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Five Product Owner Myths Busted

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station description Expert Training & Management | Agile Product Management and Scrum
Roman Pichler
Duration: 11:47
Myth #1: The product owner must ensure that the stakeholders are satisfied



Stakeholders can be powerful and influential individuals. But the value a product creates is ultimately determined by its users: No product will be successful in the long run if it does not solve a specific user problem, c
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Myth #1: The product owner must ensure that the stakeholders are satisfied



Stakeholders can be powerful and influential individuals. But the value a product creates is ultimately determined by its users: No product will be successful in the long run if it does not solve a specific user problem, create a tangible benefit, or help the users achieve a specific goal. While internal stakeholders such as marketing, sales, and support play an important role in successfully offering a product, it would be wrong to try to please them and to say yes to all their ideas and requests. In the worst case, you’d end up with a product that implements the stakeholders’ requirements but does not effectively address the user and customer needs.



At the same token, ignoring the stakeholders or excluding them from important product decisions is not helpful either. Instead, you should engage the stakeholders, leverage their expertise, and generate as much buy-in as possible, as I explain in more detail in my article “Stakeholder Management Tips for Product People.” But do not allow people to dominate and tell you what to do, and don’t agree to a weak compromise. As the product owner, then you should own the product on behalf of the company and be empowered to have the final say, particularly if no agreement can be reached.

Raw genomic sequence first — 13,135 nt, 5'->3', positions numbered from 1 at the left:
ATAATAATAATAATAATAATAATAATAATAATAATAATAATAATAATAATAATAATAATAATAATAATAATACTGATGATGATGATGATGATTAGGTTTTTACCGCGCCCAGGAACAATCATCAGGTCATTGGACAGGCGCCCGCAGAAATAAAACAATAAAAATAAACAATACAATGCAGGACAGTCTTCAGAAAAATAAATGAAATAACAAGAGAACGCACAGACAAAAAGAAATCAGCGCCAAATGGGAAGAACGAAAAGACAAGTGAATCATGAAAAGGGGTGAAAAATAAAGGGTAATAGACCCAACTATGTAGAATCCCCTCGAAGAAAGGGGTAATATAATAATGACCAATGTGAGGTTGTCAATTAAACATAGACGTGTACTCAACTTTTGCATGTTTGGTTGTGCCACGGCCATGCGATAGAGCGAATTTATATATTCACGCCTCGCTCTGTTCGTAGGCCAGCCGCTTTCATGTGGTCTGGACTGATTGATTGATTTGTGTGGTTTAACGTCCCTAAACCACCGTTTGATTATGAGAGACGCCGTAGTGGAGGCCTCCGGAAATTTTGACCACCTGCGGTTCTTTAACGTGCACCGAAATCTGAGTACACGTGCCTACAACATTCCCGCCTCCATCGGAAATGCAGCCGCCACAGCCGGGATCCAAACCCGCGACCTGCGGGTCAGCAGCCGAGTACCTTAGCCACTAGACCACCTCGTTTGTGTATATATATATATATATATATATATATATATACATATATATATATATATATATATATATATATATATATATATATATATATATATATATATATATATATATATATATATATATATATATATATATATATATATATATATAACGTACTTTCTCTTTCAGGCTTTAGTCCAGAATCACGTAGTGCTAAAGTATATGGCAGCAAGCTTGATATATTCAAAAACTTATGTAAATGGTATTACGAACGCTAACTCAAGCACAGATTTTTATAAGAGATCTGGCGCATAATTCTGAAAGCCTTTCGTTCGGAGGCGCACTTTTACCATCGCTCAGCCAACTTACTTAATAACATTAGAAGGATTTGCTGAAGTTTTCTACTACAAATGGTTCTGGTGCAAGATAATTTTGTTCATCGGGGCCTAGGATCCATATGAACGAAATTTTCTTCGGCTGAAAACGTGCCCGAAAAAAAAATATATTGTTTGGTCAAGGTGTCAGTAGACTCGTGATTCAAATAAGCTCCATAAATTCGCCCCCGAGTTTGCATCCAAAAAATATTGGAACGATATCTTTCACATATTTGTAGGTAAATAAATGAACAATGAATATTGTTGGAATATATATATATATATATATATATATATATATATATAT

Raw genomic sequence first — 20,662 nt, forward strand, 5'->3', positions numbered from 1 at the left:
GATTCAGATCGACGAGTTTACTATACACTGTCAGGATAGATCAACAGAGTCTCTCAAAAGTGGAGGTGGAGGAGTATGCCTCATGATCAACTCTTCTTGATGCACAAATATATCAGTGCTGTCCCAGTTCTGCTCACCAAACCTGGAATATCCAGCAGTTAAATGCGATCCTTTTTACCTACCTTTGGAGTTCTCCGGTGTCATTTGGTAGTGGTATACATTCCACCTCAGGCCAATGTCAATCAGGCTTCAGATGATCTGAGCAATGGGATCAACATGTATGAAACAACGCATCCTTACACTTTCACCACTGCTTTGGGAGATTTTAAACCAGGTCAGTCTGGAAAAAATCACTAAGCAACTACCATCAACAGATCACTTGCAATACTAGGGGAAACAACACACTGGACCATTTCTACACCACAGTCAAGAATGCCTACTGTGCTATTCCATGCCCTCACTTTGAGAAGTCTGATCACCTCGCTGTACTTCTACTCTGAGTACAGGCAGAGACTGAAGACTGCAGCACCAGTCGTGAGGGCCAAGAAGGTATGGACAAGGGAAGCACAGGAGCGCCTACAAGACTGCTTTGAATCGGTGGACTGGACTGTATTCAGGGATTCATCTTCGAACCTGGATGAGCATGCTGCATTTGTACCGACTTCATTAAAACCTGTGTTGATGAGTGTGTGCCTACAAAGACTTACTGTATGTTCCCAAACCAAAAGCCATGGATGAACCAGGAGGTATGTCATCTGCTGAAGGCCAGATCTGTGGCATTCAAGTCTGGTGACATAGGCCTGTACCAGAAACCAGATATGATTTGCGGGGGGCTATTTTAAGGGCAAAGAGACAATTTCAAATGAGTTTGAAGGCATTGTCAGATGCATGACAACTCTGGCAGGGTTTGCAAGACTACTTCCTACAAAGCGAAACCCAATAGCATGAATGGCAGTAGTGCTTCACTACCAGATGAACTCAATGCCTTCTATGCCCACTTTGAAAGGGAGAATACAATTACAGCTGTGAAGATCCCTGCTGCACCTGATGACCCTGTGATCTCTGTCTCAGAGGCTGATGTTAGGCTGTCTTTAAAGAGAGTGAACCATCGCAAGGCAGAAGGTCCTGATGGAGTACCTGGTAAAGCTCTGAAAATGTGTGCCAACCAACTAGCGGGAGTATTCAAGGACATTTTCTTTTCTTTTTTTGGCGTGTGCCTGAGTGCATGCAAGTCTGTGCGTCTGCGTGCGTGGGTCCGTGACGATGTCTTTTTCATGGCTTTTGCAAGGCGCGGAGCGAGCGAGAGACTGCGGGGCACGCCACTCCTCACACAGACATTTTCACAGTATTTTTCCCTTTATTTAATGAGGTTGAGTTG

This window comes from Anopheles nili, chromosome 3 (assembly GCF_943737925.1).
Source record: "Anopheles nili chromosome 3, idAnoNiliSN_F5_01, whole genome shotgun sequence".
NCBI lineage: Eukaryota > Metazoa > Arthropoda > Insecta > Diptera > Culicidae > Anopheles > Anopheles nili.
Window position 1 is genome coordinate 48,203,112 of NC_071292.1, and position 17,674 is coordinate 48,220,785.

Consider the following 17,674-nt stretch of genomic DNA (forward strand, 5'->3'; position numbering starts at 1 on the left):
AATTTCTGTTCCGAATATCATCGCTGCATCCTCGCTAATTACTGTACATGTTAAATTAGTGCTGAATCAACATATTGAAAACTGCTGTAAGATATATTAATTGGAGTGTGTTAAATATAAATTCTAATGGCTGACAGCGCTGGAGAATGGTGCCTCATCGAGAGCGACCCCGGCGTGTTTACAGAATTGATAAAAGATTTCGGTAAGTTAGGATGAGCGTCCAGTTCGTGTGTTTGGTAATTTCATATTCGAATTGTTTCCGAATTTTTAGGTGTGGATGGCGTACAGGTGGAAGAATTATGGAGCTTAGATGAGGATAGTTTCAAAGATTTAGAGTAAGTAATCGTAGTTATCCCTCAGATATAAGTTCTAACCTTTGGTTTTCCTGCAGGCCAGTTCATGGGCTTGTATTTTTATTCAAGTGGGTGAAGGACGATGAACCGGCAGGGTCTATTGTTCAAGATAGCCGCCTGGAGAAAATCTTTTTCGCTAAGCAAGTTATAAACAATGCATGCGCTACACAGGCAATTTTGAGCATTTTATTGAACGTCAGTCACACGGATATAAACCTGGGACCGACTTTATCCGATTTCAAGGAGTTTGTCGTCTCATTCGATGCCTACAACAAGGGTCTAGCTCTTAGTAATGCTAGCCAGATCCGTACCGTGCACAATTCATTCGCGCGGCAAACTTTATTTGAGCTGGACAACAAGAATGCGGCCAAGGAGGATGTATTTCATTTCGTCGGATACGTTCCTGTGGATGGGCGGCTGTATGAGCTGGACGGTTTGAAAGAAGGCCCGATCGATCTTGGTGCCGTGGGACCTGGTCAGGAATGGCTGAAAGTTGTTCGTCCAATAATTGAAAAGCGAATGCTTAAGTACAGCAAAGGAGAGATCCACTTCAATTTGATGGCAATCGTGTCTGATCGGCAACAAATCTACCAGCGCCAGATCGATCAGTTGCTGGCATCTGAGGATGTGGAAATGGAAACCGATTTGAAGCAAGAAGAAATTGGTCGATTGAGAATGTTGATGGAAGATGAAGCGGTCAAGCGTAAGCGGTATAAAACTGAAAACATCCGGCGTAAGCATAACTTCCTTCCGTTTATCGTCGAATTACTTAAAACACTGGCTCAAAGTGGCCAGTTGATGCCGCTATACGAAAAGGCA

Myth #2: The product owner is a tactical role focused on managing the product backlog



In Scrum—the framework that gave birth to the product owner—the role is responsible for maximising the value a product creates for the users and for the business. This requires full-stack ownership: having the authority to make strategic product decisions in addition to tactical ones. Consequently, a Scrum product owner should own a product in its entirety—from the product vision to the product details. The individual should carry out product discovery and strategy work in addition to taking care of the product backlog work.



But the situation is different for product owners in the agile scaling framework SAFe. The framework uses its own product owner role, which is different from the one in Scrum. The SAFe product owner is tactical in nature and focuses on working on the product backlog and guiding the development teams. The strategic work is taken on by another role, the SAFe product manager. Splitting product ownership and using a strategic and tactical role is a common scaling technique—although not necessarily the most helpful one, as I discuss in more detail in my article “Scaling the Product Owner.” The following picture summarises the difference between the Scrum and SAFe product owner roles.







Be therefore clear which product owner role you play and if you are a Scrum or a SAFe product owner, as your authority and accountability will significantly differ. I have always regarded the Scrum product owner as an agile product manager, and I find it an unfortunate mistake that SAFe use the same name for its tactical product role. This has created more confusion and increased the misconceptions of the role.







Myth #3: The product owner is responsible for the team performance



An agile development team does a good job if the memebers can reliably meet the agreed goals and create software that offers a great user experience and exhibit the desired quality. As such a team is a self-managing group, the members are expected to jointly plan the work, decide how it is carried out, track the progress, resolve any disagreements and conflicts, and prac
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